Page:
II

The defendant further argues that the decision of the Superior Court in awarding compensatory and punitive damages was erroneous. The defendant's argument must be considered in the light of our familiar rule that findings of fact made by a trial justice in a nonjury case are entitled to great weight and are not to be disturbed on appeal unless it can be shown that such findings are clearly wrong or that the trial justice has overlooked or misconceived material evidence. Ambrosino v. Bevilacqua, 118 R.I. 369, 375 A.2d 404 (1977); Raheb v. Lemenski, 115 R.I. 576, 350 A.2d 397 (1976); Shoor-Elias Glass Co. v. Raymond Construction Co., 114 R.I. 714, 339 A.2d 250 (1975).

An examination of the record in this case amply supports the findings of fact made by the trial justice. His findings that the statements made by defendant were "clearly false" and made with "reckless disregard to whether the statements were true or not" amply buttress the conclusion that the actions were malicious. He further found that at the time of the board meeting defendant "act[ed] with ill will and malice against [plaintiff]." Such a finding made the modest assessment of punitive damages in the sum of $5,000 eminently reasonable in view of the parties' stipulation.

The award of compensatory damages in an action for slander may be based upon the mental anguish and humiliation experienced as a result of the defamatory statements. In this respect it is analogous to an action for false imprisonment. See Webbier v. Thoroughbred Racing Protective Bureau, Inc., 105 R.I. 605, 254 A.2d 285 (1969); Della Posta v. Rand Express Freight Lines, Inc., 86 R.I. 148, 133 A.2d 775 (1957). Moreover, when defamatory matter is actionable per se, mental suffering is always a proper element to be considered in fixing the amount of damages which plaintiff is entitled to recover. The authorities *133 are virtually unanimous in support of this proposition. The cases on this point are collected at 90 A.L.R. 1175 (1934). The determination of appropriate recompense for mental suffering in an action for defamation is peculiarly the province of the trier of fact. Childers v. San Jose Mercury Printing and Publishing Co., 105 Cal. 284, 38 P. 903 (1894); Wilson v. Fitch, 41 Cal. 363 (1871). In addition to the mental suffering and humiliation, there was testimony that plaintiff had suffered injury to his health as a reaction to the statements made by defendant. Under these circumstances, the compensatory award in the amount of $1,000 was not excessive or clearly wrong. The trial justice's comment that "an award for compensatory damages in the amount of $1000 would more than compensate Mr. Bosler for his personal injury and his mental upset" was merely a mode of expression that the compensation was adequate in amount and therefore should not be construed as indicating that the award was in any way excessive when viewed in the light of the decision as a whole.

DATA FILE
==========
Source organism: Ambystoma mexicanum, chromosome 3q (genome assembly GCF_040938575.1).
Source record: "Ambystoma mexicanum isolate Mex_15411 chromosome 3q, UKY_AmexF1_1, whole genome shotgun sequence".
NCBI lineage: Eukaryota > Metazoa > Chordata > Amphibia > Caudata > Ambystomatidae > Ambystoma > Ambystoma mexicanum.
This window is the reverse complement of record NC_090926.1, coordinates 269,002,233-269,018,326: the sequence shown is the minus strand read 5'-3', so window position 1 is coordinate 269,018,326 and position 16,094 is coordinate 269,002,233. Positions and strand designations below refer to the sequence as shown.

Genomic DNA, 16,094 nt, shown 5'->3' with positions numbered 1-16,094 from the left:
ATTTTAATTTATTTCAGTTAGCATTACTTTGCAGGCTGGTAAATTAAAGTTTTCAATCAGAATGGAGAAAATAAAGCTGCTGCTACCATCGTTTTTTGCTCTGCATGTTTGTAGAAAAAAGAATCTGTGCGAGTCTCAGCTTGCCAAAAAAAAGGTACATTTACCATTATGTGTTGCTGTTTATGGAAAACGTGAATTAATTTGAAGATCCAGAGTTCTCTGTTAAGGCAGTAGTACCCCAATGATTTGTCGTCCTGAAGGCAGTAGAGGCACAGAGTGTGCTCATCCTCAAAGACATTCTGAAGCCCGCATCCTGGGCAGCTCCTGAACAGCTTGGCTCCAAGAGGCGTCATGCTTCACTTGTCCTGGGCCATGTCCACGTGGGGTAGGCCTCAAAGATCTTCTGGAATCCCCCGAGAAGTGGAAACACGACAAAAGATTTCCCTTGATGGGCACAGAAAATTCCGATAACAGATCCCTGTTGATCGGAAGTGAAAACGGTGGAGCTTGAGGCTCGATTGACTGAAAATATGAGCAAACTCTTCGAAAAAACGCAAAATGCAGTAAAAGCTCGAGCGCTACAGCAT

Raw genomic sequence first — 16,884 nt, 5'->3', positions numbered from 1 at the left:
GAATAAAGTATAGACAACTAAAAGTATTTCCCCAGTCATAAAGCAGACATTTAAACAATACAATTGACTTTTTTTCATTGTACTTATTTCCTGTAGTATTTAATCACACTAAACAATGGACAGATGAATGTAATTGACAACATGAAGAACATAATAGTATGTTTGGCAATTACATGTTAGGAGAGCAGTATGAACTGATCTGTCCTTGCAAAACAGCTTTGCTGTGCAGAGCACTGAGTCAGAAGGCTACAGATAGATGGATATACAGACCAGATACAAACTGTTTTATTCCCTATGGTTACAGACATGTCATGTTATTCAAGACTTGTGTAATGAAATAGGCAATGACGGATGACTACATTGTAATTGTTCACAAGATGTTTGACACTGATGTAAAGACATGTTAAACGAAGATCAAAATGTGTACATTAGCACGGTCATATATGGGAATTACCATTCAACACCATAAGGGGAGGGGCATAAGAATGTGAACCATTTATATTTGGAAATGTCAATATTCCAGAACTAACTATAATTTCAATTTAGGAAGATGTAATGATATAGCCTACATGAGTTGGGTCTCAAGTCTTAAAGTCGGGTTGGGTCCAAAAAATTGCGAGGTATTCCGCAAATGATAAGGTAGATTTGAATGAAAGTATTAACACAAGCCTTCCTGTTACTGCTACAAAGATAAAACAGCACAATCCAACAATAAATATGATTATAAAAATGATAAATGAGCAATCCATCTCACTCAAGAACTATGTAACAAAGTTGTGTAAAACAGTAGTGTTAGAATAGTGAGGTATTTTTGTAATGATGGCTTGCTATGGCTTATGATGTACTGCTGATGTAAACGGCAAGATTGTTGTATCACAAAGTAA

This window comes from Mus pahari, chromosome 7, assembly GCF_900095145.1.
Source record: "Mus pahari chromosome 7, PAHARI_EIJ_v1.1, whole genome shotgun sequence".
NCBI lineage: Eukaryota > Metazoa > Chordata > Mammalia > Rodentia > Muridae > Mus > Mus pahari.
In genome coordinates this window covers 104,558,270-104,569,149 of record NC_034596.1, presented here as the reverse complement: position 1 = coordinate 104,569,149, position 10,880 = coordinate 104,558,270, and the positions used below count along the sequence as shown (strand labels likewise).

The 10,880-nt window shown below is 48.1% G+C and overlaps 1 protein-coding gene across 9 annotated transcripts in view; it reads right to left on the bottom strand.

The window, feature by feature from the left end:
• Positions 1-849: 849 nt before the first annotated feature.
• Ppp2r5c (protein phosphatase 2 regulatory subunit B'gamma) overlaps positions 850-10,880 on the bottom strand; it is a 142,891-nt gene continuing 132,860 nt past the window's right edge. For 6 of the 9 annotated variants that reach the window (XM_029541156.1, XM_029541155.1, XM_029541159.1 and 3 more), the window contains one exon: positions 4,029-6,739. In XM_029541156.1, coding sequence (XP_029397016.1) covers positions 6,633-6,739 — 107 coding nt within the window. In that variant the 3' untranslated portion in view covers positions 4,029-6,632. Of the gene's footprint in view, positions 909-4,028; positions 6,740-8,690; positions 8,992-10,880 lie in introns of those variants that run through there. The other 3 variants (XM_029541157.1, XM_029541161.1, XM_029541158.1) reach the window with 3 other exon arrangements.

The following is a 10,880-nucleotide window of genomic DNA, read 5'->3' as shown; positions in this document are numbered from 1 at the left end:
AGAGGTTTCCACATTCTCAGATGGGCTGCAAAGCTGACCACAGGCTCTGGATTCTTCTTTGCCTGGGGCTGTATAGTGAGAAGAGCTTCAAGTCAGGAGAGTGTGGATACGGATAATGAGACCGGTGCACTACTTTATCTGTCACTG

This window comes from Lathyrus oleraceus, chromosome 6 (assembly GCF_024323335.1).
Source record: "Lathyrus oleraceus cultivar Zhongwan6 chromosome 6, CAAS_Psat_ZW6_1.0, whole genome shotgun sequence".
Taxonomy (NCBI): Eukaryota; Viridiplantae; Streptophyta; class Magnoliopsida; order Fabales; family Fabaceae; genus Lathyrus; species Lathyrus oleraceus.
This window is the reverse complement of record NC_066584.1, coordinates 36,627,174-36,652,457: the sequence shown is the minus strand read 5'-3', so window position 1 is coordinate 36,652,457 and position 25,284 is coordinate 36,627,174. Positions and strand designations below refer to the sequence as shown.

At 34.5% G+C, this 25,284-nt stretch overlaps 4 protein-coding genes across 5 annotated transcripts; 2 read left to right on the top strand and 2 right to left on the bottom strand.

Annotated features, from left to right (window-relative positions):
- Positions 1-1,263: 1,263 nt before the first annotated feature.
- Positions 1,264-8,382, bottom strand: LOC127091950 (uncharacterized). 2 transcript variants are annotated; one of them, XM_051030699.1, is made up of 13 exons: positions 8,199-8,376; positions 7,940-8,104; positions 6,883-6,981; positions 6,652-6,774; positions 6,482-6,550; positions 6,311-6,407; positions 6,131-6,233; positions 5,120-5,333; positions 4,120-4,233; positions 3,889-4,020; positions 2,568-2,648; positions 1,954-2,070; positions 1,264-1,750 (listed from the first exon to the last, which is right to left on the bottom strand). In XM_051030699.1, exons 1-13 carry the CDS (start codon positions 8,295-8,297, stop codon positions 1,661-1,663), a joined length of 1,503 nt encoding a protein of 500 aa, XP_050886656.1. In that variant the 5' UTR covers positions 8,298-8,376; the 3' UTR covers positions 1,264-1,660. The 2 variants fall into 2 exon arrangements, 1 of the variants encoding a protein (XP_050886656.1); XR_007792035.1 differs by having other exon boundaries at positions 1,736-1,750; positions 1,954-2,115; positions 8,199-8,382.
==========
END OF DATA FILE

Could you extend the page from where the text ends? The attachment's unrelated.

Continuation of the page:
An additional issue sought to be raised by the defendant is the correctness of the determination by the Superior Court that the complaint was not specific enough in its description of the slander to enable the defendant properly to plead thereto. We are of the opinion from our examination of the complaint in the light of Bragg v. Warwick Shoppers World, Inc., 102 R.I. 8, 227 A.2d 582 (1967), and its numerous progeny that this assertion borders upon the frivolous. Moreover, since the defendant was properly defaulted and since his motion to vacate the default was properly denied, he is precluded from attacking the technical adequacy of the complaint in any event. The default judgment forecloses litigation of issues in respect to liability. Fudim v. Kane, 48 R.I. 155, 136 A. 306 (1927).

For the reasons stated, the appeal of the defendant is denied and dismissed, the judgment of the Superior Court is affirmed, and the papers in the case may be remanded to the Superior Court.

MURRAY, J., did not participate.